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Homework Help: How do Nuclear Submarines work in the James Bond movie

  1. Sep 2, 2005 #1
    I was watching a movie the other day, 007: The World is Not Enough
    In the movie a well known terrorist, Renard, stole weapons grade plutonium. He sent 6 Kilos to waste on Elektra's pipeline, and the other 6 Kilos he is going to use in a Nuclear submarines reactor.

    I just wanted to know, what would happen if he was to insert the tube into the subs reactor and why would plutonium cause an "Instand catostrophic meltdown" and uranium not?
    And on the similar subject, how do Nuclear subs work?
  2. jcsd
  3. Sep 2, 2005 #2
    Did they say Uranium would not, or are you just assuming? Most Uranium is U-238, which isn't weapons grade. I think you need 90-something percent U-235 for it to be weapons grade. Also, the critical mass may be different (Plutonium is 244).
  4. Sep 2, 2005 #3
    Yes, I was assuming... I'm only 15, so I don't know everything about weapons grade and all. I assume that "Weapons Grade" means out of the ground, cleaned and ready to blow.
  5. Sep 2, 2005 #4
    Yes, I'm not too sure either (I myself, am 17). However, I think it has something to do with the critical mass of Uranium vs. Plutonium.

    By the way, plutonium is found in minute traces naturally, thus it is all synthetically created. So when it comes to weapons grade in that sense, it is made that way.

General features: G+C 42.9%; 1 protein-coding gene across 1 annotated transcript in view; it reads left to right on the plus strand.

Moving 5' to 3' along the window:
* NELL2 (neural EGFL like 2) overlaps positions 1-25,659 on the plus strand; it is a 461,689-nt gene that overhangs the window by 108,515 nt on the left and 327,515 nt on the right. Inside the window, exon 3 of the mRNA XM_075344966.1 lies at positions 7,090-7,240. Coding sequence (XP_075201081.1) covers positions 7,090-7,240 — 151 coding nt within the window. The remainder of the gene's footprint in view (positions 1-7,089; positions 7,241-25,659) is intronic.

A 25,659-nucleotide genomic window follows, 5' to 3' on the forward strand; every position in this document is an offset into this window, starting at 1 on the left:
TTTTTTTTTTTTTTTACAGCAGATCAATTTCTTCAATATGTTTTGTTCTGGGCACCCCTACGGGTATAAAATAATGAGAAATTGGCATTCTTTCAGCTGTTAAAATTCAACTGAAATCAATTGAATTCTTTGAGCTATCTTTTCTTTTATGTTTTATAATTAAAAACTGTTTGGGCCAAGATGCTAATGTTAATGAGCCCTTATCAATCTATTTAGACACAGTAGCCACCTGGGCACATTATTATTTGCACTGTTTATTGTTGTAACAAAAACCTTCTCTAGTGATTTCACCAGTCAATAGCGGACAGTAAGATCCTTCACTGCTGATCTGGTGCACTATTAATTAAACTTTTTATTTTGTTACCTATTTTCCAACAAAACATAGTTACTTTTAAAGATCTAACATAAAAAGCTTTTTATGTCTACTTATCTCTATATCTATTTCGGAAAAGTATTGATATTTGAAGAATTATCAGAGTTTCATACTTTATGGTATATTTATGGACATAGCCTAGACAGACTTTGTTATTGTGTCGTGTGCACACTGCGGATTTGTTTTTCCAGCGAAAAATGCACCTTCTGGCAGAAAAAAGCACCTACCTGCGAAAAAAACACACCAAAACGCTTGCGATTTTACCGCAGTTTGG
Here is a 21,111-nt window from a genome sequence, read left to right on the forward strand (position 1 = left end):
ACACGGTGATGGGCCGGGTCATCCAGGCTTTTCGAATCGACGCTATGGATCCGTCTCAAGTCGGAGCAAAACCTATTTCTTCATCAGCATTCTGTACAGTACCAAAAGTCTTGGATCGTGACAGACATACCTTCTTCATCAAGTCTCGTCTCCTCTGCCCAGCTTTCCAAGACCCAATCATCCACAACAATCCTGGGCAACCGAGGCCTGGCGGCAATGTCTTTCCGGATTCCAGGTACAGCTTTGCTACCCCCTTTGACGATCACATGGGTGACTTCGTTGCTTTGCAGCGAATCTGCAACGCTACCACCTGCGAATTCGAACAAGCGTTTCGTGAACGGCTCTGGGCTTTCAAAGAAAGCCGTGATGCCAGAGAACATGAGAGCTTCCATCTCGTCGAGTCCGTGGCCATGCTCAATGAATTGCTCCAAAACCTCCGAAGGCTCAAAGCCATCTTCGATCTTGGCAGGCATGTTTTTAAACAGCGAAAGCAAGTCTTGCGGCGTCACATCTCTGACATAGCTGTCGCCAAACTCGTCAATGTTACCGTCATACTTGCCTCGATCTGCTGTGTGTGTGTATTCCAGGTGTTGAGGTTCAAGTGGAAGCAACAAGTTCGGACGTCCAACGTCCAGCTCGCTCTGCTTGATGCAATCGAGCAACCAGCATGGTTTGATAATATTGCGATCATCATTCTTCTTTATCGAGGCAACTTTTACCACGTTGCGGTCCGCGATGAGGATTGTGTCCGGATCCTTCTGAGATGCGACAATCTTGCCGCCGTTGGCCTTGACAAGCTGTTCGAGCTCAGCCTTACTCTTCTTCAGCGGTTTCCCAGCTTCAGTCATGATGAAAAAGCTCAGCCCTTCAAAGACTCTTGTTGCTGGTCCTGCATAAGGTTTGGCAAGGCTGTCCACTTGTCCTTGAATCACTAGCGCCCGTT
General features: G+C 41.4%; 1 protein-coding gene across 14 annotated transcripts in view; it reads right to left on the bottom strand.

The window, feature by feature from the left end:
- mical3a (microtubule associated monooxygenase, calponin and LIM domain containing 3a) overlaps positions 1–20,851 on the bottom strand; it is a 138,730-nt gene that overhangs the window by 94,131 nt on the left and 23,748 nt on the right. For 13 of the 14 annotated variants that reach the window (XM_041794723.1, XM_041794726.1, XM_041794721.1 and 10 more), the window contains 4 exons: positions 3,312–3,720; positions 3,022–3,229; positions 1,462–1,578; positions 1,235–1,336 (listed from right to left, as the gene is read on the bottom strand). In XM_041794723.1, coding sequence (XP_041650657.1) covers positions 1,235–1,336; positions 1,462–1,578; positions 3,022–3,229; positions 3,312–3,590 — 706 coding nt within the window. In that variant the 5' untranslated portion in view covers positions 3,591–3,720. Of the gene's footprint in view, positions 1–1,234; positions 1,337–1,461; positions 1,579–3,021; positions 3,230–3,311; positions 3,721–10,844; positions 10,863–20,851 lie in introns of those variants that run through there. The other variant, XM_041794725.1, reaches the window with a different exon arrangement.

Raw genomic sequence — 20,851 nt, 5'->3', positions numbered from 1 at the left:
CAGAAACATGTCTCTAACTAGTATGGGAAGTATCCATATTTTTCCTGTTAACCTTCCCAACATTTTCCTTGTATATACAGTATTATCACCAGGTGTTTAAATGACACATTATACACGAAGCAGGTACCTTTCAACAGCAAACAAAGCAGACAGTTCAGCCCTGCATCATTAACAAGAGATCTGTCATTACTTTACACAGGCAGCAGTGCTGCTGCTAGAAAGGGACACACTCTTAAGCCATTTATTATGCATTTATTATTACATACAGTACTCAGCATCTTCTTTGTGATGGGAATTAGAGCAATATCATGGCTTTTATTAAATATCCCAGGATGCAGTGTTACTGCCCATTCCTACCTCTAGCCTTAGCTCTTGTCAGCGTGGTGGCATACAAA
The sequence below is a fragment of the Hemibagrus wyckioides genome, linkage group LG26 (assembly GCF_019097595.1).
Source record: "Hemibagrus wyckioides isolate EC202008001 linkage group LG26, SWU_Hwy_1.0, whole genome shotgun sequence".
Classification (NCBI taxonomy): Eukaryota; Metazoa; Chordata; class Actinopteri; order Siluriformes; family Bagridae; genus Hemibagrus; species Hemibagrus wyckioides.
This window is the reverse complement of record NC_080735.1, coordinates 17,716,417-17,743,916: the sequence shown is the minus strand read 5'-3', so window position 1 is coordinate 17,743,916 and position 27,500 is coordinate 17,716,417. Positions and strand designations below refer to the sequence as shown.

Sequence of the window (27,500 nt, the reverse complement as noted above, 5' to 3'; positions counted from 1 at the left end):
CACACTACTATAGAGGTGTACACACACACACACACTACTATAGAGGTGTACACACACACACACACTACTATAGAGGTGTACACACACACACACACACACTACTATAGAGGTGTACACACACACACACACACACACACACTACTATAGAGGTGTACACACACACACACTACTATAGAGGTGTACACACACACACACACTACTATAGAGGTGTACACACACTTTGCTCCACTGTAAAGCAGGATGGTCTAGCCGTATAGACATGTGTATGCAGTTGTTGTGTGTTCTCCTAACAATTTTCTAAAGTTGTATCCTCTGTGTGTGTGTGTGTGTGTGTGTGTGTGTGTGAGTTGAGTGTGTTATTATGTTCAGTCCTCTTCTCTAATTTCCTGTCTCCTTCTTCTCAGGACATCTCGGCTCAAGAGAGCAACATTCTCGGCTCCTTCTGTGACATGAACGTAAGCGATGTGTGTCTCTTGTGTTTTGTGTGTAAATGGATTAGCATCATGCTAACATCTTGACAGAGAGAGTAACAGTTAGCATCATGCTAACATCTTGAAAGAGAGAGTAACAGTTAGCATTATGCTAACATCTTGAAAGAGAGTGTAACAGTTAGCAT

6. Sep 2, 2005 #5
    I think it is almost safe to say that a nuclear sub works like a nuclear reactor. If this is the case, then adding plutonium (which is likely to be unstable) will cause more fissions in the reactor, and at a greater rate. The sub would blow up, along with the pipe lines that are the competing 3 Russian oil companies. The radiation would mean that Elecktra's pipe would be the only one and would mean she could charge as she likes.

    The Bob (2004 ©)
  7. Sep 5, 2005 #6
    another thing about that movie, How is highly enriched plutonium (weapons grade) safe? The villain hands the woman some of it, and assures her that it is safe to handle. The only thing that I can think of is that it is a coherent mass, and does not break off into small particles that can be inhaled or consumed, but can't free neutrons penetrate the skin anyway?
  8. Sep 5, 2005 #7
    I've heard it is "warm to the touch."
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